The Dance of Individuals and the Community

18 Pentecost B                   

September 27, 2015


In the name of the Father, and of the Son, and of the Holy Spirit.  Amen.

Last Saturday was our very first celebration of the service we’re calling Celtic Communion.  We had a small but strong turnout:  15 of our fellow parishioners, young and old, came out of curiosity or convenience or a love of things Celtic.  Our liturgy is poetic and lilting.  We are reminded again and again in the liturgy’s prayers of the Celts’ reverence for creation and their ability to see God through the Created Order.

Well it wasn’t just lilting and poetic things we said and prayed last Saturday.  In the Prayers of the People we did things a little differently.  Instead of praying from a set text we invited people to write their own prayer requests for people they’re concerned about or for troubling situations that are either local or international.  I, the celebrant, read all the written requests, in no particular order, and after each one we prayed, “Lord, in your mercy,”  “Hear our prayer.”

The reaction to this presentation of prayer intentions was very positive from those who attended.  I saw that our usual inhibitions about praying out loud in church were damped down—since the celebrant read out the prayers.  It was good to hear what was on the hearts of others in the sanctuary, and good to pray for each other’s concerns.

That’s a good illustration of the teaching in today’s excerpt from the Letter of James.  Our reading comes at the end of James’ epistle, after he cajoles individuals and church leaders to better behavior.  Remember in past weeks we heard about how we should be careful with what we say.  We heard about the sin of discriminating in favor of the rich and against the poor.  

Now, today’s epistle gives us a kind of give-and-take between the prayer of individuals and the prayer of the community.  It underscores the importance of a community of faith coming together to support its members who are going through any kinds of troubles.  And it underscores the efficacy of prayer through good-hearted people.  James writes, “The prayer of the righteous is powerful and effective.”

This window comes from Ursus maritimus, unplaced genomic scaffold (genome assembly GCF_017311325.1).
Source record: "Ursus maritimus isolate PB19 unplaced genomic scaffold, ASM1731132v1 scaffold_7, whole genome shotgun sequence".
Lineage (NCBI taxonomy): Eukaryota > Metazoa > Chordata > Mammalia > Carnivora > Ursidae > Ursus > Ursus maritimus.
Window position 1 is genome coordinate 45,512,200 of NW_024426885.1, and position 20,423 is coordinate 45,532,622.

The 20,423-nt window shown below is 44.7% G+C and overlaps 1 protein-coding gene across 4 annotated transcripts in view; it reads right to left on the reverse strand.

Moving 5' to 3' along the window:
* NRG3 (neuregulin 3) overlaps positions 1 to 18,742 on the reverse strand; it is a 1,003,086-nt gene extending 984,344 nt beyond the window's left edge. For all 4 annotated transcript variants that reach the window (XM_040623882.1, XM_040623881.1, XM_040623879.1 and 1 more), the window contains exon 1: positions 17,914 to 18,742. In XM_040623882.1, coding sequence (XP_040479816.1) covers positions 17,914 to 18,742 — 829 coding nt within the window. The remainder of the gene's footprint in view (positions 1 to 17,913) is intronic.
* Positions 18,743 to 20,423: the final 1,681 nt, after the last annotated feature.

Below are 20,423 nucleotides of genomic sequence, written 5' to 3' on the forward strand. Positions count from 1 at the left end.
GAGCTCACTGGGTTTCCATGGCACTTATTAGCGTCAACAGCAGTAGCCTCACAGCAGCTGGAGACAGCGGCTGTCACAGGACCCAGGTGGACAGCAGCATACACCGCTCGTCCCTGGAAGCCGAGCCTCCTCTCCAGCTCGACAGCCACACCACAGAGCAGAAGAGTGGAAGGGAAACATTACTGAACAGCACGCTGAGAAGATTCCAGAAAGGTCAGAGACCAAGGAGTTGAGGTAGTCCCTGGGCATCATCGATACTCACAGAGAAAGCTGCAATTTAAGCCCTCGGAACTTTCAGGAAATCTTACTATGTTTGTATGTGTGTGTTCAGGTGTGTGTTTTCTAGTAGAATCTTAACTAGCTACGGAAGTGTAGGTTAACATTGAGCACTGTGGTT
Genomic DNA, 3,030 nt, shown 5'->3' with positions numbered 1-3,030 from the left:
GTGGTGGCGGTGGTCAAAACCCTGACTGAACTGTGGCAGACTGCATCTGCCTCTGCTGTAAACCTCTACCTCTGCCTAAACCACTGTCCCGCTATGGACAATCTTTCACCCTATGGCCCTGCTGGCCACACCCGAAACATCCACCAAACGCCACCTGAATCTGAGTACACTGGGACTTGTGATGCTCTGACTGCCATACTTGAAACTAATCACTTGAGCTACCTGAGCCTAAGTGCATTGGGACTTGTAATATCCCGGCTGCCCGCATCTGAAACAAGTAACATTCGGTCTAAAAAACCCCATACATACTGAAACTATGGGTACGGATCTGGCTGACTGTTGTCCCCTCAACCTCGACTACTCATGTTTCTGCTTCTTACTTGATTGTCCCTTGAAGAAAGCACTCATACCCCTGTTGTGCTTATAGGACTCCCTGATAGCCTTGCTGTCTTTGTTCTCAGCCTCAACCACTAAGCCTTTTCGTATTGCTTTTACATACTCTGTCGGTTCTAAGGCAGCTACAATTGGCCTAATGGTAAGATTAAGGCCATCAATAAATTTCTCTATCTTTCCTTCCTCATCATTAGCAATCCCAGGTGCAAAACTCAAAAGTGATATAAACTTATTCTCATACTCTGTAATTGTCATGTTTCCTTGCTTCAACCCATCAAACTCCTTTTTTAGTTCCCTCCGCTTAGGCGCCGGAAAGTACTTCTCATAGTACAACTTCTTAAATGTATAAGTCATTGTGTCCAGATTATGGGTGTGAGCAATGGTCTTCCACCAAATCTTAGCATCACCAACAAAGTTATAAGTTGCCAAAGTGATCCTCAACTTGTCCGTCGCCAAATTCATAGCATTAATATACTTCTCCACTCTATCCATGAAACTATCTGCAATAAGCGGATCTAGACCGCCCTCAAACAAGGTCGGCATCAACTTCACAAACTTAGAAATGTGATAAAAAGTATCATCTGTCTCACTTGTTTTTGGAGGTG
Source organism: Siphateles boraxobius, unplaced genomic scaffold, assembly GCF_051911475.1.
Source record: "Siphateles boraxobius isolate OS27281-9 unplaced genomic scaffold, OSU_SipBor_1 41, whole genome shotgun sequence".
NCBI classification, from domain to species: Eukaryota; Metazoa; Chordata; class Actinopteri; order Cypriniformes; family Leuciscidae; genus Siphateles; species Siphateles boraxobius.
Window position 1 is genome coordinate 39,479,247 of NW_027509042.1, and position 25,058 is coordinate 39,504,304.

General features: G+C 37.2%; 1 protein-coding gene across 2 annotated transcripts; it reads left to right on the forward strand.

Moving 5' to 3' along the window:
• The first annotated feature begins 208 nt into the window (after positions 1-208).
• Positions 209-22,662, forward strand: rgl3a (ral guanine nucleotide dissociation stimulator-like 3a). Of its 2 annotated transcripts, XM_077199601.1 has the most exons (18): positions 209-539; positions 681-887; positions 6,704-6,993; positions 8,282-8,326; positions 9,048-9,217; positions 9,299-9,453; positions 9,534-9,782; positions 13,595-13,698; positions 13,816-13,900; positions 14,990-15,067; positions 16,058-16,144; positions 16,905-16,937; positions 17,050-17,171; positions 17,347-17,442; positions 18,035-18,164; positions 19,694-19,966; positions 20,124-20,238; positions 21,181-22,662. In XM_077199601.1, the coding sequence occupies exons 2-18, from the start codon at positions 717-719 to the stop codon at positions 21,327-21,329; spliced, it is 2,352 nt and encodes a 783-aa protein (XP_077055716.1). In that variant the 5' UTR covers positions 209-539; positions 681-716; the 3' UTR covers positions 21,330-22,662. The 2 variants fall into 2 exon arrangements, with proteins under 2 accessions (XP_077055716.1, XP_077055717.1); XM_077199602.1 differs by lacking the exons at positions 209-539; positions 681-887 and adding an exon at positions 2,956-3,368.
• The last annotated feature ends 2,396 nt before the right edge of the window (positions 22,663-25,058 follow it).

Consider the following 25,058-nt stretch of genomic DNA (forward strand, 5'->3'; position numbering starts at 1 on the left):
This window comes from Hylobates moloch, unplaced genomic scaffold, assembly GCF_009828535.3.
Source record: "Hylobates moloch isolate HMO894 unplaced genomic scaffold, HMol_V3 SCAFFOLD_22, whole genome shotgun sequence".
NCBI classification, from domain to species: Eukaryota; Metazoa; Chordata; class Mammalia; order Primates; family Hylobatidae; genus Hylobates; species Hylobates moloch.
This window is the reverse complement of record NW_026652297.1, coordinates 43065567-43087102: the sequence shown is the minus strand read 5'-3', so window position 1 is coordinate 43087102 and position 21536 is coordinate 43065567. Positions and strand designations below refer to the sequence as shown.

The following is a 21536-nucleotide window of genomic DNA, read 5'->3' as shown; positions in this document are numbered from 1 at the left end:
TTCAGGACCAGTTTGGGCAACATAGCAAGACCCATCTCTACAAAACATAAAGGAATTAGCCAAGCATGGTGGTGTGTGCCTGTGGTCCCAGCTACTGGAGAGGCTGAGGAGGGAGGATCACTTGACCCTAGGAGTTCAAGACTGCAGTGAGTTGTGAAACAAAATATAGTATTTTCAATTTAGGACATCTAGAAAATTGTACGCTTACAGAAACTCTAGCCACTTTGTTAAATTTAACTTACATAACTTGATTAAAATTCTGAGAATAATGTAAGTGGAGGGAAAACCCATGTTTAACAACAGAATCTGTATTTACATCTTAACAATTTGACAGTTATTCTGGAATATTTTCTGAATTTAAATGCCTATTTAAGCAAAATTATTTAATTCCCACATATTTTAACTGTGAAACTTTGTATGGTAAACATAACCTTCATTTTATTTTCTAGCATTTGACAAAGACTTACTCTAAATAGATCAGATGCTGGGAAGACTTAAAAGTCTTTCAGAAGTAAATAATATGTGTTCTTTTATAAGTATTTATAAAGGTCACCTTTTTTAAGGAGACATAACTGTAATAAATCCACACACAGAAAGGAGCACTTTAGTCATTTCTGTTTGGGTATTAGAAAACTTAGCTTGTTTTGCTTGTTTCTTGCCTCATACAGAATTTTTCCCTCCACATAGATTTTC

And by “prayer,” I mean nothing more than simple conversation with God.

So in this letter today we’re told as individuals to pray when we suffer—when we suffer for any reason.  And that runs the gamut of suffering.  All kinds.  And so, we can pray.  We must pray.  That’s not such earthshaking news, is it?  But how often we forget to go right to God when we’re troubled.  Sometimes we get so caught up in carrying our own burdens that we forget to turn and give them to God and ask for help.  

Again, we’re told to sing songs of praise when we’re cheerful.  Or just to pray heartfelt “thank you’s” to God for all the blessings that rain down on us.  Individuals who are sick are told to call for the elders of the church and be prayed over.  Note that it’s the sick people who are supposed to call for the elders—in our case the clergy or the known pray-ers in the church.  I can say that that’s not the usual pattern—way too often.  It’s hard to hear that people are sick third hand and then have to play catch-up.  James puts the onus on the person who is ill.  

Then James goes on to link suffering with sin.  He says, “The prayer of faith will save the sick, and the Lord will raise them up; and anyone who has committed sins will be forgiven.  Therefore, confess your sins to one another, and pray for one another, so that you may be healed.”  This reflects the idea that was very strong in the First Century AD that linked illness to sin.